Timothy Spangler outlines the key points and significance of the UK FSA's discussion papers on hedge funds and retail investment products.<?xml:namespace prefix = o ns = "urn:schemas-microsoft-com:office:office" />
At a time when hedge funds are more widely reported and discussed in the general and financial press than ever before, the Financial Services Authority has recently released two new discussion papers addressing a number of important issues related to their structure and operation.
In "Hedge Funds: A Discussion of Risk and Regulatory Engagement" (Discussion Paper 05/04), the FSA seeks views on what further actions should be taken to increase regulatory transparency and improve regulatory effectiveness with regards to hedge funds, in light of their growing importance to the UK and international financial systems. In regards to systemic issues, the FSA discusses the risks posed by hedge funds in relation to:-
Importantly, the FSA is establishing a dedicated centre of hedge fund expertise to focus on these issues.
In "Wider <?xml:namespace prefix = st1 ns = "urn:schemas-microsoft-com:office:smarttags" />Range of Retail Investment Products: Consumer Protection in a Rapidly Changing World" (Discussion Paper 05/03), the FSA examines the regulatory regime that currently applies to sophisticated investment products and the inconsistencies that arise from this product-oriented approach. In particular, the Discussion Paper addresses three areas of potential risk:-
The FSA raises several possible courses of action including:
(i) whether a new category of sophisticated products which highlight more effectively these risks should be developed, and
(ii) (ii) whether the marketing restrictions on unregulated funds should be lifted.
Having consulted at some lengths in 2002 on the manner in which hedge fund managers were regulated, the FSA's willingness to re-examine these questions now demonstrates the encouraging open-mindness necessary to ensure that the UK remains the pre-eminent investment management jurisdiction in Europe.
Hedge funds play an important role in financial markets, providing much needed liquidity to other market participants and portfolio diversification for investors. Such involvement, however, raises risks of potential market disruption and liquidity mismatches. In the past, the effectiveness of onshore regulators have been limited because of lack of current, detailed information about the activity of hedge funds, both individually and in aggregate.
Of particular interest to the FSA is the susceptibility of hedge funds to commit market abuse, due to their traditionally close (and highly profitable) relationships with prime brokers and other key counter parties. The FSA will now focus more closely on examining current hedge fund practices in relation to trading on non-public information as well as market manipulation.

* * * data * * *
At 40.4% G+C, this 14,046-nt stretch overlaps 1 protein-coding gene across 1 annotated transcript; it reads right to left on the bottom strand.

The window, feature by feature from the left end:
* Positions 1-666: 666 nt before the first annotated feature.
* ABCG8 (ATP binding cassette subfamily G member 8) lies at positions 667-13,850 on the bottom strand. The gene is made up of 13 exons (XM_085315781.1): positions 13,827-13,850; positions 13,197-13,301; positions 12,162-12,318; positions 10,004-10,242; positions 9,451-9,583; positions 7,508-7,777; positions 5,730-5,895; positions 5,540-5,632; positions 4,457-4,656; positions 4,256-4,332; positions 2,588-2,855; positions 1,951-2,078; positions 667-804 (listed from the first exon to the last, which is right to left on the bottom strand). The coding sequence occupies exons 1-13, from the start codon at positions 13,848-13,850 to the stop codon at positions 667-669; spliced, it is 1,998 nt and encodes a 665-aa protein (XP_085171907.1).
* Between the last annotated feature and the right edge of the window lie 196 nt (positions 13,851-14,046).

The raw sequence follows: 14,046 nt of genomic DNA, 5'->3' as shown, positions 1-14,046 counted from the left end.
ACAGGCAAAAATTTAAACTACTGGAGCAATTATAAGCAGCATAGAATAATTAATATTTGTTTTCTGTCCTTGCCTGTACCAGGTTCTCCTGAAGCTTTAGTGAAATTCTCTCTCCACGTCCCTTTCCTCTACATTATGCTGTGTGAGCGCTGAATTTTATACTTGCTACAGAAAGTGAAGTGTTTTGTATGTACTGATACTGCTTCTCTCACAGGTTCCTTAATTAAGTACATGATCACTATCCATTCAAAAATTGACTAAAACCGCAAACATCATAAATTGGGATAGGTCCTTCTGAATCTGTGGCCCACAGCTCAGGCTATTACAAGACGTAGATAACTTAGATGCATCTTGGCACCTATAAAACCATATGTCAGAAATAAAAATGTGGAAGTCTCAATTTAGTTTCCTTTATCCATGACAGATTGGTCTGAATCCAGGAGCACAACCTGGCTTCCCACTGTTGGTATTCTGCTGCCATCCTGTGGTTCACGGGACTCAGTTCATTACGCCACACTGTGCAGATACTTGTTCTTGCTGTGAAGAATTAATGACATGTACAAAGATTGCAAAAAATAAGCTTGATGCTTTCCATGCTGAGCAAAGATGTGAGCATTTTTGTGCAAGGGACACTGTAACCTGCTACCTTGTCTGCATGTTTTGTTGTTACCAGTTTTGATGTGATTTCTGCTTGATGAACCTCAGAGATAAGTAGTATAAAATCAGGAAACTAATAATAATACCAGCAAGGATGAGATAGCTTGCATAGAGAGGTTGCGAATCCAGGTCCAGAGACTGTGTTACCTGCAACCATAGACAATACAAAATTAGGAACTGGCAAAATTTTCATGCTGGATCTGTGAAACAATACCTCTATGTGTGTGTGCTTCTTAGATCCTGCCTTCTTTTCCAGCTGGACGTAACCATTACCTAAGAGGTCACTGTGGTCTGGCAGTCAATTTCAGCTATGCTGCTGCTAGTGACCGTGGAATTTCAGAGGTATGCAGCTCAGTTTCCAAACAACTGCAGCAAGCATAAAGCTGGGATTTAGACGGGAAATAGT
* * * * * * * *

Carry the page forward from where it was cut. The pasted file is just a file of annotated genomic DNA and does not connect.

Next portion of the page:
In addition to the relationship between hedge funds and other market participants, the FSA is also asking fundamental questions regarding what exposure investors (and, ultimately, retail consumers) should have to these products. Fortunately, these queries are being phrased in non-judgemental, open-ended terms, rather than the conclusion-driven jargon that is too frequently used.
Interestingly, the FSA begins its analysis not with hedge funds per se, but rather with the changes to authorised funds brought by the EU's so-called "UCITS III" Directive that was adopted a few years ago. Under the new passporting rules, UCITS-qualifying funds may now make greater use of derivative instruments. Consumers, however, may not fully understand the practical consequences of these changes, which will significantly increase the range of strategies that such funds may implement. In addition, the risk controls mandated by UCITS III as a condition of increased investment latitude may not be fully implemented by all management companies.
The current product-based regulatory segmentation is then questioned, acknowledging that retail consumers may already gain access to certain high-risk investment strategies depending upon how such strategies are delivered to them. The FSA poses the question of whether prohibiting access to investment strategies based on the legal status of a fund - rather than the strategies underlying risk profile - is the best course of action. The FSA then raises the possibility of a regulatory regime that primarily distinguishes between the nature and riskiness of the underlying strategy, with issues of consumer protection addressed by enhanced disclosure to draw investors's attention to the additional risks involved. Other approaches for investor protection could include some form of product regulation, conduct of business requirements and/or marketing criteria.
Hedge funds have become a permanent feature of the financial landscape. Industry and financial regulators must regularly revisit and re-examine the legal and regulatory framework in which these funds operate. The FSA's recent discussion papers layout a wide array of opportunities for managers, distributors and investors. A full and vibrant debate by all such parties would be in everyone's best interest.